Tesco Q1 preview: Where next for the Tesco share price?

Screen showing share price of 22,450
Josh Warner
By :  ,  Market Analyst

When will Tesco release its Q1 results?

Tesco is scheduled to release a first quarter trading update on the morning of Friday June 17.

 

Tesco Q1 earnings consensus

The headline figure that markets will be concentrating on is like-for-like sales, which analysts believe rose 0.9% in the first quarter compared to the year before.

 

Tesco Q1 trading update preview

Like-for-like sales in the UK and Republic of Ireland is forecast to rise 1.8% in the first quarter, according to consensus numbers from Bloomberg, while Central Europe is expected to deliver stronger growth of 3.3%. Its wholesale arm Booker Group is set to lead topline growth with analysts pencilling-in like-for-like growth of 8.9% in the first quarter.

Tesco has already provided a wider than usual guidance range for this financial year due to the elevated level of uncertainty plaguing its outlook. While this makes it more difficult to gauge how Tesco will perform this year, it also presents an opportunity for this to be tightened should it gain more clarity as the year goes on. It has said the ultimate outturn will be dependent on how quickly customer’s shopping habits normalise following the pandemic, how inflation plays out, and the amount it has to invest in its price position as it battles to keep prices low amid the cost-of-living crisis.

Currently, Tesco has said it is aiming to deliver £2.4 billion to £2.6 billion of retail adjusted operating profit this year. That will be down from the £2.8 billion profit delivered in the last financial year but will remain above pre-pandemic levels. Notably, analysts currently believe Tesco can beat its own guidance and deliver a profit of £2.66 billion over the full year. The supermarket’s retail free cashflow should be between £1.4 billion to £1.8 billion this year, also down from the unprecedented levels seen last year but higher than what was being delivered before the Covid-19 crisis started.

The main weapon of choice of supermarkets for decades in an intensely competitive industry has been pricing, with the momentum gained by German discounters Aldi and Lidl forcing other players to strive to offer the best value. That is now likely to prove more important than ever as rampant inflation starts to feed through to food prices, and Tesco’s market-leading position and scale should prove hugely beneficial while wholesaler Booker also adds another advantage. Rampant inflation is also causing more cost-conscious shoppers to turn to own-label products, which is another area that Tesco has been focused on building-out in recent years.

With this in mind, Tesco has been the only member of the Big Four supermarkets to have continued to gain market share over the past year, while Sainsbury’s, Asda and Morrisons have all ceded ground to the German discounters, according to data from Kantar Worldpanel.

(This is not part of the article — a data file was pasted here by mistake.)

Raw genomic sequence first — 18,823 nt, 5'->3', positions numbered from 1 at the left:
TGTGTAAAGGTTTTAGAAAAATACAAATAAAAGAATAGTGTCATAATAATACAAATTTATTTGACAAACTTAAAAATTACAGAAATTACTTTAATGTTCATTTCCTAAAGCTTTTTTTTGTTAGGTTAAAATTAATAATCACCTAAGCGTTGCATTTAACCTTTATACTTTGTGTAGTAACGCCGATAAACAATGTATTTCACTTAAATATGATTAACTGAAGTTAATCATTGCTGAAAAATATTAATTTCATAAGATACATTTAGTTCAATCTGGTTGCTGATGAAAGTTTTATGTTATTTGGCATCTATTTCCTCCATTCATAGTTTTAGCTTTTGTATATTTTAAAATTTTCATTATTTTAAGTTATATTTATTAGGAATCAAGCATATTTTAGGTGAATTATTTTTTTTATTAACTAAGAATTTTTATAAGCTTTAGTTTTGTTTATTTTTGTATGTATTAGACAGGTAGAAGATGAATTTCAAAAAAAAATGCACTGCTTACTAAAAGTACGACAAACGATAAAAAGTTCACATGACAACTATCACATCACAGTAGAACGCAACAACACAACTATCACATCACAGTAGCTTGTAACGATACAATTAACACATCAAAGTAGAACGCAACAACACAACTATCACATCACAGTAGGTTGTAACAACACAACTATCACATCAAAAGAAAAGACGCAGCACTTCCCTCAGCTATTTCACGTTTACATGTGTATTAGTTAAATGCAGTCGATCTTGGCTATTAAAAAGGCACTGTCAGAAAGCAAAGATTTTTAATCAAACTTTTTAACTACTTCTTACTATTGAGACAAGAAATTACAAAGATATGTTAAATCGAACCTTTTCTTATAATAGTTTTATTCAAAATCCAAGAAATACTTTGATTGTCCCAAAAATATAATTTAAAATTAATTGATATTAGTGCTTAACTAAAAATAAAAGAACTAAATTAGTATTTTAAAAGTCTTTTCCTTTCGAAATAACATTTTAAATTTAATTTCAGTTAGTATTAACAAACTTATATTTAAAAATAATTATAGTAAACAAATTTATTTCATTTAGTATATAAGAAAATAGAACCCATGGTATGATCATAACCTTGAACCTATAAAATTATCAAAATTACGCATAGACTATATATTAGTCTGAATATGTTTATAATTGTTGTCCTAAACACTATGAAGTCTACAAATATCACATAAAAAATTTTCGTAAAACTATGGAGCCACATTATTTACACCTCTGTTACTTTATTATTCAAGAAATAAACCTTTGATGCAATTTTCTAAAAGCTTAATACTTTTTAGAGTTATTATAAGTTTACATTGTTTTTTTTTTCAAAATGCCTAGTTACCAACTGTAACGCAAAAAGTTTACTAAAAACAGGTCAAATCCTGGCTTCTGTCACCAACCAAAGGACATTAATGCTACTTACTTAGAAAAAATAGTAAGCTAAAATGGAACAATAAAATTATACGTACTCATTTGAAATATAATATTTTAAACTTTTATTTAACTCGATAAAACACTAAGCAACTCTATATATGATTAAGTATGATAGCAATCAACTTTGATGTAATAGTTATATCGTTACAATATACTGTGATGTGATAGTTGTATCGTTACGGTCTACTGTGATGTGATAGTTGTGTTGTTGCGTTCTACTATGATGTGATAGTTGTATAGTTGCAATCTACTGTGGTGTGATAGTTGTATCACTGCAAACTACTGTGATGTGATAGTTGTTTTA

Tesco is likely to use its buying power and scale to maintain its price position for as long as possible. It may be able to delay passing higher costs onto consumers compared to some rivals, but they are inevitable. Still, Tesco is prioritising market share over profitability, which injects some uncertainty over the rest of the year. A £1 billion cost savings plan over the next three years will help counter rising costs.

 

Where next for the TSCO share price?

Tesco shares hit fresh all-time highs back in January after demonstrating its strength during the pandemic, but the stock has seen its value collapse 18% as new inflation-driven challenges emerged this year.

Shares hit a 10-month low yesterday of 242.3p before partially rebounding to close at 246.1p, which should be treated as the initial floor for the stock now that it is finding higher ground today. A slip below here could be significant as it opens the door to the 238p level of support seen back in January 2021. That could prove to be a more important downside target going forward as a break below here would bring sub-230p back into play for the first time since August 2021. The ultimate floor for the stock should be considered at 222p.

The downwards pressure on the stock over the last week has pushed the RSI firmly into bearish territory and trading volumes have continued to steadily rise, with the five-day average volume at time sitting over 80% higher than the 100-day average. This suggests the recent downtrend could gain more momentum.

On the upside, Tesco shares need to recover back above the 260p mark before they can attempt a more significant jump higher toward the 50-day moving average at 267.5p and then the longer-term moving averages that are converging around the 276p mark. The 21 brokers that cover the stock believe Tesco can bounce back and hit fresh all-time highs of 314p over the next 12 months, implying it can rally some 26% from current levels.

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